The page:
\begin{equation*} \left( \begin{array} { l } { \mathbf{v} } \\ { \theta } \\ { p } \end{array} \right) = \sum _ { n = 0 } ^ { \infty } \varepsilon ^ { n } \left( \begin{array} { c } { \mathbf{v} _ { n } } \\ { \theta _ { n } } \\ { p _ { n } } \end{array} \right), \end{equation*}

and substituting the above into the governing equations for mass, momentum and energy balance for a Navier–Stokes fluid leads to an hierarchy of equations at different orders of $\varepsilon$. Let $C ( \theta _ { r } )$ denote the specific heat at some reference temperature $\theta _ { r }$ and set $\Lambda _ { 1 } = U C ( \theta _ { r } ) L / \kappa$, $\kappa$ being the thermal conductivity. Let $\mathbf{b}$ denote the field of the body forces. Then the equations at $O ( 1 )$ read

\begin{equation} \tag{a3} \left\{ \begin{array} { l } { \operatorname { Re } ( \nabla p _ { 0 } + \mathbf{b} ) = 0, } \\ { \Lambda _ { 1 } C ( \theta _ { r } ) \left( \frac { \partial \theta _ { 0 } } { \partial t } + \nabla \theta _ { 0 } \cdot \mathbf{v} _ { 0 } \right) = \Delta \theta _ { 0 }, } \\ { \operatorname { div } \mathbf{v} _ { 0 } = 0. } \end{array} \right. \end{equation}

Notice that the above set of equations is not adequate to determine the variables. When the equations for the balance of linear momentum at $O ( \varepsilon )$, $O ( \varepsilon ^ { 2 } ).$ and $O ( \varepsilon ^ { 3 } )$ are appended to (a3), i.e.,

\begin{equation} \tag{a4} \left\{ \begin{array} { l } { \nabla p _ { 1 } = \nabla p _ { 2 } = 0, } \\ { \frac { \partial \mathbf{v} _ { 0 } } { \partial t } + [ \nabla \mathbf{v} _ { 0 } ] \mathbf{v} _ { 0 } = \frac { 1 } { Re } \Delta \mathbf{v} _ { 0 } + \operatorname { Re } \nabla p _ { 3 } + \theta _ { 0 } \mathbf{b}. } \end{array} \right. \end{equation}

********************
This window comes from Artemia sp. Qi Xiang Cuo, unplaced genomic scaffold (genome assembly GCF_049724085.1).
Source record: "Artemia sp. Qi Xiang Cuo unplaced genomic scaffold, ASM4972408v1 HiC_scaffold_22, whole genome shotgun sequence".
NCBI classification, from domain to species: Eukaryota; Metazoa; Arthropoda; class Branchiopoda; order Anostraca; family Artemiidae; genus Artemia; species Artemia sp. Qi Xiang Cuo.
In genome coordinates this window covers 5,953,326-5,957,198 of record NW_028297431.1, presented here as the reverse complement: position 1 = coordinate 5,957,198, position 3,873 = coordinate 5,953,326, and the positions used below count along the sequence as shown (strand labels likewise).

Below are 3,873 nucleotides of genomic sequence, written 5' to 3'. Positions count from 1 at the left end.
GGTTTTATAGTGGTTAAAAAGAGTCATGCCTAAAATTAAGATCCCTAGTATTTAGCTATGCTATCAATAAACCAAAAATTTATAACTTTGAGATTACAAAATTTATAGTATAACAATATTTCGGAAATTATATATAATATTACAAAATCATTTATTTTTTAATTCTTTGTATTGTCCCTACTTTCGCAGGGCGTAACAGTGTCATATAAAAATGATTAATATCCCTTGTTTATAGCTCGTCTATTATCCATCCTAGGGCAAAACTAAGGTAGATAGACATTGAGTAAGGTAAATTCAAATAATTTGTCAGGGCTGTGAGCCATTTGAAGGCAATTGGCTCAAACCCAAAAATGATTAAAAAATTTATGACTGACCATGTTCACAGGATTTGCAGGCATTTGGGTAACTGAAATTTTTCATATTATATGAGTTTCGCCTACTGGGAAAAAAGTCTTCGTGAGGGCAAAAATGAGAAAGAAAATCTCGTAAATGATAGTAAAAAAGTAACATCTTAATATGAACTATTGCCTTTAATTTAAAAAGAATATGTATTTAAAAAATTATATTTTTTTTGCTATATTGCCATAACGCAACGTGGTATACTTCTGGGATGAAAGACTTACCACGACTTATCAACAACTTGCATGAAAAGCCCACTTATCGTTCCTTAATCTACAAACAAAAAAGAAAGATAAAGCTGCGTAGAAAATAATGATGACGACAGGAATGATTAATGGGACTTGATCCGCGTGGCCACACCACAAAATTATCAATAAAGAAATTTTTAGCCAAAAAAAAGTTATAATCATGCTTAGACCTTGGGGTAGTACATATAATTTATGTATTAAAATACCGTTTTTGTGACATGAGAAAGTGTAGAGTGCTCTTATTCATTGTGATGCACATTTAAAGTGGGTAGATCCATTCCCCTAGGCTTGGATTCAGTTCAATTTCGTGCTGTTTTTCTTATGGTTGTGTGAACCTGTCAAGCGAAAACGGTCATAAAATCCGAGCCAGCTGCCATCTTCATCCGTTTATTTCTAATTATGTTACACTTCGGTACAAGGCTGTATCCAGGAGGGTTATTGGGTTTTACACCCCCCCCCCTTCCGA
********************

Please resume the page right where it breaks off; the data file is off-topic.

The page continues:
one obtains a determinate system of equations (a3)–(a4), referred to as the Oberbeck–Boussinesq equations. Thus, the Oberbeck–Boussinesq equations do not follow from retaining the perturbances of the same order in $\varepsilon$. This perturbation procedure, discussed in [a3] in detail, also provides the corrections to the Oberbeck–Boussinesq equations at higher order of $\varepsilon$.

A similar heuristic approach has been developed for the thermo-mechanical response of non-Newtonian fluids [a5].

Also, in the case of the thermo-mechanical response of solids, the constraint (a1) seems to be applicable. However, the counterparts to the Oberbeck–Boussinesq equations have not yet been established as there is no single model that enjoys the kind of widespread use as the Navier–Stokes equations. From the point of view of mathematical analysis, the Oberbeck–Boussinesq equations are an example of a coupled non-linear system that retain the salient features of the Navier–Stokes equations when temperature effects are included. See [a6] or [a7] for details.

How to Cite This Entry:
Oberbeck–Boussinesq equations. Encyclopedia of Mathematics. URL: http://encyclopediaofmath.org/index.php?title=Oberbeck%E2%80%93Boussinesq_equations&oldid=22854